Everything You Ever Wanted to Know About Drip Irrigation
Rain rain go away, come on back some other day! What happens when the rain does go away, and your plants are suffering from lack of water? Some people turn on the sprinklers, but drip irrigation may be the best way to protect your plants from drought and keep them healthy.
Irrigation is essential for most gardens since water doesn’t always go where we want it when we want it. It’s especially important in areas where water conservation is necessary, as it is in many western states. It’s also helpful for those on a private rainwater catchment or cistern system.
Drip irrigation is a system of watering plants in which you send water through tubes that are run in or on your garden soil. In this article, we’re going to give you the basics of drip irrigation and explain to you why you should use it (hint: it will improve the health of your garden and save you cash).
What is Drip Irrigation?
Drip irrigation is sometimes called trickle or low flow irrigation. With drip irrigation, you send the water through long tubes. These tubes have small holes called emitters that release water to your plants. Because the rate is slow, the water is more readily absorbed into the ground. This system saves water by reducing evaporation and runoff. It also targets the roots of the plants, rather than providing water at the leaves, which is better for most plants.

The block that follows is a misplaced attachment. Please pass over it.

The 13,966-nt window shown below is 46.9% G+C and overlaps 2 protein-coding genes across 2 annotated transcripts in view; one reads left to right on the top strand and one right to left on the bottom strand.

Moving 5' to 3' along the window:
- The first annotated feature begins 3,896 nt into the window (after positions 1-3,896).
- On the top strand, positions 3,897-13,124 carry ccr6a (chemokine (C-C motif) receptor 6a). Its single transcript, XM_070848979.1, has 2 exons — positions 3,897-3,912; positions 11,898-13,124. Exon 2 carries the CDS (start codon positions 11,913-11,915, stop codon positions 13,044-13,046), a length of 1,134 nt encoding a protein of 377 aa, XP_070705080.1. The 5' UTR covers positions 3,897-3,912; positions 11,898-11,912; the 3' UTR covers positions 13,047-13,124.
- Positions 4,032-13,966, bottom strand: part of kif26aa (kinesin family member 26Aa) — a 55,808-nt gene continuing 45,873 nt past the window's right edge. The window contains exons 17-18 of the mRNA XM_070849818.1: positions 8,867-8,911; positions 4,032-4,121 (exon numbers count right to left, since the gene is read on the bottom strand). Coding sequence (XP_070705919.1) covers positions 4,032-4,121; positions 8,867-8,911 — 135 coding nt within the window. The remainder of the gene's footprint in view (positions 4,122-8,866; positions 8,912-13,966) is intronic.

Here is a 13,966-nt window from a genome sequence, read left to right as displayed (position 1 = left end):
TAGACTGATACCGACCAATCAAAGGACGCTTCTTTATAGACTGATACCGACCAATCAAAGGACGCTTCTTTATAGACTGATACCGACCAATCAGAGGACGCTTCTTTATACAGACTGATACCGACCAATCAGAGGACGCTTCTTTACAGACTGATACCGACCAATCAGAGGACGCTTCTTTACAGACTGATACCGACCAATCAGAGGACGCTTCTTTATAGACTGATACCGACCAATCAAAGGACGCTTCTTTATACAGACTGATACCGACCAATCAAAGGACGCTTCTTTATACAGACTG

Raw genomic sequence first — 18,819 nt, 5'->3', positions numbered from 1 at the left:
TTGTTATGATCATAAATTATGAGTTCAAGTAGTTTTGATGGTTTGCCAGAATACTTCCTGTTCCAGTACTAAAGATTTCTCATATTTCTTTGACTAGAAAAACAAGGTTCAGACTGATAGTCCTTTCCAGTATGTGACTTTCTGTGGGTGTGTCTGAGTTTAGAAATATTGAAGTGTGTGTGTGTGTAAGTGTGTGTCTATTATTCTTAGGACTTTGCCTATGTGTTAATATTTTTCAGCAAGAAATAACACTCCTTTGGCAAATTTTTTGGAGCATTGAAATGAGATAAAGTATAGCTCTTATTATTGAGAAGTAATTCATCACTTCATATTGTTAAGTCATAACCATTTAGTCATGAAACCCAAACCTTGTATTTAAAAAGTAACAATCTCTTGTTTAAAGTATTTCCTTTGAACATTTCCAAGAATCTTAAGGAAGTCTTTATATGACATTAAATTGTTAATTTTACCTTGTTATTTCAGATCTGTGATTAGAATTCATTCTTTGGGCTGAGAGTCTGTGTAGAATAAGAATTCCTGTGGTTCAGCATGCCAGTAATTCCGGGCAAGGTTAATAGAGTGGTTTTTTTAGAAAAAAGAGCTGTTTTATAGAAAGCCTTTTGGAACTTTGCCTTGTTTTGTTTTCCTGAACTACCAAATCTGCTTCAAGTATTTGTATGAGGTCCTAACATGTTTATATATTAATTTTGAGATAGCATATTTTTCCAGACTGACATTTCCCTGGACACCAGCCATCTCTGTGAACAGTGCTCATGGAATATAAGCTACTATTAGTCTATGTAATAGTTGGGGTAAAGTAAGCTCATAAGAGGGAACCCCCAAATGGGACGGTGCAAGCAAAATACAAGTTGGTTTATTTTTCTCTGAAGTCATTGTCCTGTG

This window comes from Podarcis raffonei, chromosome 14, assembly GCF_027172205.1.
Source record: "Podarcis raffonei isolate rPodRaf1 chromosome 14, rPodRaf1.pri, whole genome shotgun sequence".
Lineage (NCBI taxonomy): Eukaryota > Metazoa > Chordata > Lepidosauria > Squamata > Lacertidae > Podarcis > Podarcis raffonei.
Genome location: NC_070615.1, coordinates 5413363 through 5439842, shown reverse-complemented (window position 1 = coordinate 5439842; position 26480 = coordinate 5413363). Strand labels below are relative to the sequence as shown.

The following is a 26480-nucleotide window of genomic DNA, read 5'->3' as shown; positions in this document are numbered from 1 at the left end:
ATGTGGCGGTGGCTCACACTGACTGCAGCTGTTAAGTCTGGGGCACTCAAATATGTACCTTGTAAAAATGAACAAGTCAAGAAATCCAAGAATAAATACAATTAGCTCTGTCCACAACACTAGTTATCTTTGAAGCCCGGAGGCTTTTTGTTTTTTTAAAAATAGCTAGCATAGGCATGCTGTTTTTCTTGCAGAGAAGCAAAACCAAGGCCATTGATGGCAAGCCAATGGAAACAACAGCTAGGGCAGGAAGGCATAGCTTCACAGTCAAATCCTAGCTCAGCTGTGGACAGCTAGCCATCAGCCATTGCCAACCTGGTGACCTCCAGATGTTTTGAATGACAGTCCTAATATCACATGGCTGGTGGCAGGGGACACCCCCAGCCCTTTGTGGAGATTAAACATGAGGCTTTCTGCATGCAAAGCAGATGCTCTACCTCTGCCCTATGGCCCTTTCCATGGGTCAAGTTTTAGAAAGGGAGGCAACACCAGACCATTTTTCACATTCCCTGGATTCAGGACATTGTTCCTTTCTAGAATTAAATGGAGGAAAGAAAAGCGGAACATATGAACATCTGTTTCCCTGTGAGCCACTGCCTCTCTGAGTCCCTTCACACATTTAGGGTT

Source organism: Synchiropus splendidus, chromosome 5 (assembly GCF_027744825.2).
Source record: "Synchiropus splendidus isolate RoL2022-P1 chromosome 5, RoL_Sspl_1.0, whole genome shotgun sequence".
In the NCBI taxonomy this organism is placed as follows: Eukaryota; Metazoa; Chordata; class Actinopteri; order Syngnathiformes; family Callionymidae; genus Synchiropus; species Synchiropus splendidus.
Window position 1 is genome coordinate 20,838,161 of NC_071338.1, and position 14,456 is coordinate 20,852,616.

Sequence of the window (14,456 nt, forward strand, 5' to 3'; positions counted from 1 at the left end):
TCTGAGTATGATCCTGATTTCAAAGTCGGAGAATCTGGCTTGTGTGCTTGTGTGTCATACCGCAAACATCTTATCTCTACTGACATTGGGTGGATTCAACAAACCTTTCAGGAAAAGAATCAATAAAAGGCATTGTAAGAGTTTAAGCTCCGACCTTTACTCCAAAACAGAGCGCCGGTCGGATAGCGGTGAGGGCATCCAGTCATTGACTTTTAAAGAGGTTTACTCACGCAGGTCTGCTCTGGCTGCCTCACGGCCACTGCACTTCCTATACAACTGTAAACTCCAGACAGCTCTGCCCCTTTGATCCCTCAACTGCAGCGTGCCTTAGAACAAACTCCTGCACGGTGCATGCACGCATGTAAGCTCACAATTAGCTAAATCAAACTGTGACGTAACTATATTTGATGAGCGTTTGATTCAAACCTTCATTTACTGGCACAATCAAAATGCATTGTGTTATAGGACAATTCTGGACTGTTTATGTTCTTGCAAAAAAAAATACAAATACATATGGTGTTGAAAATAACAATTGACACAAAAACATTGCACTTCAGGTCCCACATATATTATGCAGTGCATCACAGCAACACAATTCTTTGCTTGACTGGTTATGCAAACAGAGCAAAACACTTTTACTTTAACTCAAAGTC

Advantages of Drip Irrigation
Drip irrigation is uniform and allows you to cover a large area. In addition to conserving water, it saves the gardener an enormous amount of time. Drip irrigation:
- Is flexible and can be used in raised beds, irregularly shaped gardens, and in containers.
- Reduces soil erosion.
- Makes it easier to send fertilizer to the roots of your plants.
- Is cheaper than other irrigation systems.
- Give plants a more direct source of water and nutrients, which makes them healthy and happy.
- Reduces diseases, especially fungal diseases, by keeping foliage dry.
Disadvantages of Drip Irrigation
Drip irrigation systems work much slower than sprinklers and are measured in gallons per hour. This slower rate means that the water is going where you need with little loss, but it takes a long time. This can be an advantage or a disadvantage depending on what you’re looking for. The other potential disadvantages of irrigation are:
- The initial cost is higher than some overhead or hand watering systems.
- You can damage tubes by stepping on them, running over them with a tiller or mower, or the sun can break them down.
- Time factor – setting up, taking down, and general maintenance requires time and labor.
Why Not Sprinklers?
Overhead irrigation, such as your sprinkler system, sends out water that lands on the plants, soil, and anything else within range. So you may be watering pathways, rocks, weeds and other non-necessary things. It can also result in uneven watering.
Overhead irrigation applies water rapidly. Most overhead sprinklers measure water on a per-minute basis, which means that the soil may not be able to soak up all the water, leading to puddling and waste.
Sprinklers also waste water through evaporation and wind drift. On top of all that, sprinklers apply water to the leaves of plants, which can attract diseases like molds, fungus, and bacteria.